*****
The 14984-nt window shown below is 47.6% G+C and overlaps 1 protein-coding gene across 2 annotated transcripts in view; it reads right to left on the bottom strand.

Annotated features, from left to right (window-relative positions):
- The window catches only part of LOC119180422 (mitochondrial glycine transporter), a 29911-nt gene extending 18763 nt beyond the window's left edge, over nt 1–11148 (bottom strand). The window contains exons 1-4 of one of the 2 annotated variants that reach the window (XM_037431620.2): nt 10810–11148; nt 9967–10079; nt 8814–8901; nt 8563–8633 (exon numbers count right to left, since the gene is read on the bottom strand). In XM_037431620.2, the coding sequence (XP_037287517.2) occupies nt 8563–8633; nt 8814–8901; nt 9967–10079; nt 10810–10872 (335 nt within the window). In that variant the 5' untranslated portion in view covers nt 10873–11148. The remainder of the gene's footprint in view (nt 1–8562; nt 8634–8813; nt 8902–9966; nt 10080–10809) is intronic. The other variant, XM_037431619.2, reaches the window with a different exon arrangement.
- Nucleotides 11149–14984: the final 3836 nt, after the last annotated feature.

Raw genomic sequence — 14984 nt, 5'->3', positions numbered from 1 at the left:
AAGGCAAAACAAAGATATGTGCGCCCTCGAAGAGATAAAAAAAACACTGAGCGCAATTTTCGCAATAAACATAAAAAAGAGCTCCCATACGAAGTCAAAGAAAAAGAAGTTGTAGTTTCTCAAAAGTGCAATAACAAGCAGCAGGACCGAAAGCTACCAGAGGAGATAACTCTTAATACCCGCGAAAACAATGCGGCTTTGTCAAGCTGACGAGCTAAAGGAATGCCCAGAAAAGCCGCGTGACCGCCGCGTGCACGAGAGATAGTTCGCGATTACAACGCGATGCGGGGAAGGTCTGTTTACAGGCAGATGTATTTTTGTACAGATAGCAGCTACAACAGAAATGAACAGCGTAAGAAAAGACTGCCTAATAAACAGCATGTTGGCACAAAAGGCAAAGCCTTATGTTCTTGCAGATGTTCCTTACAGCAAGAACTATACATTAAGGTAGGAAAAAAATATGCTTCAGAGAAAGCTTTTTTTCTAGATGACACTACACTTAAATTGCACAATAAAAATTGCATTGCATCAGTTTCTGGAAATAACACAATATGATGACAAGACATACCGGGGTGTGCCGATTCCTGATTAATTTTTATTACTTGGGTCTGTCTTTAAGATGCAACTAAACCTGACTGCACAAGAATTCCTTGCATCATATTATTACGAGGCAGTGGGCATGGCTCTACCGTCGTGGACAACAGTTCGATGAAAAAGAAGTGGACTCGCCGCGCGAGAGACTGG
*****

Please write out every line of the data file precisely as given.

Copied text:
The 14984-nt window shown below is 47.6% G+C and overlaps 1 protein-coding gene across 2 annotated transcripts in view; it reads right to left on the bottom strand.

Annotated features, from left to right (window-relative positions):
- The window catches only part of LOC119180422 (mitochondrial glycine transporter), a 29911-nt gene extending 18763 nt beyond the window's left edge, over nt 1–11148 (bottom strand). The window contains exons 1-4 of one of the 2 annotated variants that reach the window (XM_037431620.2): nt 10810–11148; nt 9967–10079; nt 8814–8901; nt 8563–8633 (exon numbers count right to left, since the gene is read on the bottom strand). In XM_037431620.2, the coding sequence (XP_037287517.2) occupies nt 8563–8633; nt 8814–8901; nt 9967–10079; nt 10810–10872 (335 nt within the window). In that variant the 5' untranslated portion in view covers nt 10873–11148. The remainder of the gene's footprint in view (nt 1–8562; nt 8634–8813; nt 8902–9966; nt 10080–10809) is intronic. The other variant, XM_037431619.2, reaches the window with a different exon arrangement.
- Nucleotides 11149–14984: the final 3836 nt, after the last annotated feature.

Raw genomic sequence — 14984 nt, 5'->3', positions numbered from 1 at the left:
AAGGCAAAACAAAGATATGTGCGCCCTCGAAGAGATAAAAAAAACACTGAGCGCAATTTTCGCAATAAACATAAAAAAGAGCTCCCATACGAAGTCAAAGAAAAAGAAGTTGTAGTTTCTCAAAAGTGCAATAACAAGCAGCAGGACCGAAAGCTACCAGAGGAGATAACTCTTAATACCCGCGAAAACAATGCGGCTTTGTCAAGCTGACGAGCTAAAGGAATGCCCAGAAAAGCCGCGTGACCGCCGCGTGCACGAGAGATAGTTCGCGATTACAACGCGATGCGGGGAAGGTCTGTTTACAGGCAGATGTATTTTTGTACAGATAGCAGCTACAACAGAAATGAACAGCGTAAGAAAAGACTGCCTAATAAACAGCATGTTGGCACAAAAGGCAAAGCCTTATGTTCTTGCAGATGTTCCTTACAGCAAGAACTATACATTAAGGTAGGAAAAAAATATGCTTCAGAGAAAGCTTTTTTTCTAGATGACACTACACTTAAATTGCACAATAAAAATTGCATTGCATCAGTTTCTGGAAATAACACAATATGATGACAAGACATACCGGGGTGTGCCGATTCCTGATTAATTTTTATTACTTGGGTCTGTCTTTAAGATGCAACTAAACCTGACTGCACAAGAATTCCTTGCATCATATTATTACGAGGCAGTGGGCATGGCTCTACCGTCGTGGACAACAGTTCGATGAAAAAGAAGTGGACTCGCCGCGCGAGAGACTGG